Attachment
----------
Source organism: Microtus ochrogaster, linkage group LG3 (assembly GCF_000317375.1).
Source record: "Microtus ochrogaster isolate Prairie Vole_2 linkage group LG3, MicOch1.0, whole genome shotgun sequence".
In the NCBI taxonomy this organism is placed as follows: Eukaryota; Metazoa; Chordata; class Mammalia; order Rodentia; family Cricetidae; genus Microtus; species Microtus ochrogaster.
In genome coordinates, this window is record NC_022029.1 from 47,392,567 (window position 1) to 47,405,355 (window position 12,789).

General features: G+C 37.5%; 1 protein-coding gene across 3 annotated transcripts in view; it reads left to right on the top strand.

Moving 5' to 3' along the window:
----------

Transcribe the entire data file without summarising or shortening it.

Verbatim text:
Source organism: Microtus ochrogaster, linkage group LG3 (assembly GCF_000317375.1).
Source record: "Microtus ochrogaster isolate Prairie Vole_2 linkage group LG3, MicOch1.0, whole genome shotgun sequence".
In the NCBI taxonomy this organism is placed as follows: Eukaryota; Metazoa; Chordata; class Mammalia; order Rodentia; family Cricetidae; genus Microtus; species Microtus ochrogaster.
In genome coordinates, this window is record NC_022029.1 from 47,392,567 (window position 1) to 47,405,355 (window position 12,789).

General features: G+C 37.5%; 1 protein-coding gene across 3 annotated transcripts in view; it reads left to right on the top strand.

Moving 5' to 3' along the window: